After 25 years, changes are afoot at the Toronto Jazz Festival. With a new mainstage location and some more mainstream programming, the big question is: can the Toronto Jazz Festival evolve and still retain its jazz soul?
The answer, based on this year’s showing: so far, so good.
The majority of patrons and artists happily took to the new mainstage venue at David Pecaut Square. It allows for more lounging than Nathan Phillips Square ever did, what with its abundant grass and the shade provided by neighbouring skyscrapers. There were a number of production gaps and public relations glitches at the opening night street party featuring Aretha Franklin, but after that crowd of 18,000 cleared, it was smooth sailing for the rest of the festival. Hopefully festival brass learned some lessons about crowd control and communication that night, and will do a better job managing future marquee events. It would serve the festival well if it could call David Pecaut Square its permanent home, even once the renovations at Nathan Phillips Square are complete.
Big Name Artists
There are some festivals that call themselves jazz festivals and then seem to book talent that plays anything but jazz. Even while expanding their vision, the Toronto festival hasn’t forgotten its roots. Several artists that are at the top of the jazz charts graced this city’s stages last week; catch some of them in the photo gallery above.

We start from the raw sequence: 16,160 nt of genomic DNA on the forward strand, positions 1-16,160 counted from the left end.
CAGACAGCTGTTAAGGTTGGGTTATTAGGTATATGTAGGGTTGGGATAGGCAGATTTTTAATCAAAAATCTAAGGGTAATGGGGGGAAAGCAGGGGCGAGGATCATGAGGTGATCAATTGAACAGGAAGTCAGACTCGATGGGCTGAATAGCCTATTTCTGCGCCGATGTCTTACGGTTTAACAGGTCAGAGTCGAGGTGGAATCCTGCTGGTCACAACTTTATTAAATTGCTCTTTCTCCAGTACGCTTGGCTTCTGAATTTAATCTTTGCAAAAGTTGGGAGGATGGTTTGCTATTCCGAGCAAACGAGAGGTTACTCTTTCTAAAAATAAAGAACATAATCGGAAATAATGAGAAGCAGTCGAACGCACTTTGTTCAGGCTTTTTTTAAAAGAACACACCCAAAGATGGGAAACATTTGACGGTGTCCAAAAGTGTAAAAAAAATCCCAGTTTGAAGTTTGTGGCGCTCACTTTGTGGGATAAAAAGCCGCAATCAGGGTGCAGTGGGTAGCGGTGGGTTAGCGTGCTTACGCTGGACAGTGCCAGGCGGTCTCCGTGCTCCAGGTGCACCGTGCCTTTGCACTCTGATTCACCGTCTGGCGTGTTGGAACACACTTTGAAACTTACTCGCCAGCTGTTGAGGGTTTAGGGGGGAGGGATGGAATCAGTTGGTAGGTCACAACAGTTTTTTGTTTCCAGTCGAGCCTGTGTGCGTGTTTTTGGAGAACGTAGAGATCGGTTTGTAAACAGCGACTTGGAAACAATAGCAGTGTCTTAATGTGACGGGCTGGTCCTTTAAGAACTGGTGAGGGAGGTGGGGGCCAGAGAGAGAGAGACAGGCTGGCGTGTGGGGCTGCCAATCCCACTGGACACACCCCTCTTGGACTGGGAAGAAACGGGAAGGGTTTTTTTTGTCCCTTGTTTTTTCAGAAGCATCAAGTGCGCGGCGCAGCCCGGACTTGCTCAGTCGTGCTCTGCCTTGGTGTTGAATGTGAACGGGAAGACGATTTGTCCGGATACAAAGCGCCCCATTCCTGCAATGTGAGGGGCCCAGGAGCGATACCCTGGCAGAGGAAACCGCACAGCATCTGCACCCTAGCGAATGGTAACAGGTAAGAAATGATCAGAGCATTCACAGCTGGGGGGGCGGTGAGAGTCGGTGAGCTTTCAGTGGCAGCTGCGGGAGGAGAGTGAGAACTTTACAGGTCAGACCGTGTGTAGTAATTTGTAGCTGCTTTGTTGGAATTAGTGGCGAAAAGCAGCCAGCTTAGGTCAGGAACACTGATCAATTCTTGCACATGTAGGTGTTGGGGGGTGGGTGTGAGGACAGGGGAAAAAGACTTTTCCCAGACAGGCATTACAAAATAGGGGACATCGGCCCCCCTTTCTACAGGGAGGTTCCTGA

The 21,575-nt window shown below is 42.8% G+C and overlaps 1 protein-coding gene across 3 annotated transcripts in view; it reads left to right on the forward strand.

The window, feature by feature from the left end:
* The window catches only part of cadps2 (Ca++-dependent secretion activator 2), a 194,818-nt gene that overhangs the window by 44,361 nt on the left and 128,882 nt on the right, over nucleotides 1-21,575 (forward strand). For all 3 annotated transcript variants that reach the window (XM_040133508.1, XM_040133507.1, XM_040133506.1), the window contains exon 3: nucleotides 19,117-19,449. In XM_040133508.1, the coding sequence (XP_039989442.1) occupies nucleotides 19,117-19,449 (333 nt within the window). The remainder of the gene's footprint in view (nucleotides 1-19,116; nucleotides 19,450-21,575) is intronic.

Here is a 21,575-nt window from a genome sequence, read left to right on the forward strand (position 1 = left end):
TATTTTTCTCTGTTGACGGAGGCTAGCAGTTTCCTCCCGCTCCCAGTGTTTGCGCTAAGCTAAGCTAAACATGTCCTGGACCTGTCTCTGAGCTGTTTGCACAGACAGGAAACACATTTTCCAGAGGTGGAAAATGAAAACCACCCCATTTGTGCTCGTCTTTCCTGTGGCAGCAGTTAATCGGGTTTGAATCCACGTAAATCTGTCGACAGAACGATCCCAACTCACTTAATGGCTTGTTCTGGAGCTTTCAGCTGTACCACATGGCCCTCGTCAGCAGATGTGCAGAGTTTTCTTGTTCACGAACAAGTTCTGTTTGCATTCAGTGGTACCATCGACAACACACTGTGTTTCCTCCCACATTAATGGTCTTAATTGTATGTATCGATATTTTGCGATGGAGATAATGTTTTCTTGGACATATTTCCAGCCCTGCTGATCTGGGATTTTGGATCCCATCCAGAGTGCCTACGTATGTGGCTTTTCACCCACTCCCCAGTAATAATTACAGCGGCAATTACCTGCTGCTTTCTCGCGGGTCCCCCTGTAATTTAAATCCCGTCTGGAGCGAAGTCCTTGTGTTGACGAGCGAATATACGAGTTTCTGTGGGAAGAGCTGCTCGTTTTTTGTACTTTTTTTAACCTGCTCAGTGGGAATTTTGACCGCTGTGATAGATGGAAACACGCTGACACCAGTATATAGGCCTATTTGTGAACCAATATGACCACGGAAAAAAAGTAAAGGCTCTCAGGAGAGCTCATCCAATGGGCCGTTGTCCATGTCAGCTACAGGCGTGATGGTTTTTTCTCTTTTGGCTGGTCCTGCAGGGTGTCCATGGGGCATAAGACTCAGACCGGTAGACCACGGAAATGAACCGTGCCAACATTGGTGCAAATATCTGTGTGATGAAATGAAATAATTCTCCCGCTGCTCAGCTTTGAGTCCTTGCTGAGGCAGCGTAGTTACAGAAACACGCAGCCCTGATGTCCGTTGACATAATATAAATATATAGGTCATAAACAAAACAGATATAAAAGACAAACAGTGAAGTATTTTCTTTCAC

They’ve Got the Funk
For the second year in a row, Philly-based neo-soul/hip-hop superstars The Roots rocked the fest. The tent at David Pecaut Square was filled to capacity and hundreds gathered on the lawn outside to listen. Bootsy Collins made his fest debut looking like a Mardi Gras reveller by way of Mars, pleasing an eclectic crowd of fans.
Perhaps the most gratifying thing about the fest every year is the opportunity it gives to shine a light on some of this city’s finest jazz musicians. Jim Galloway, The Canadian Jazz Quartet, Robi Botos, Andrew Scott, Rich Brown, The Heavyweights Brass Band, and countless others proved once again that Toronto really is a great jazz town all year round.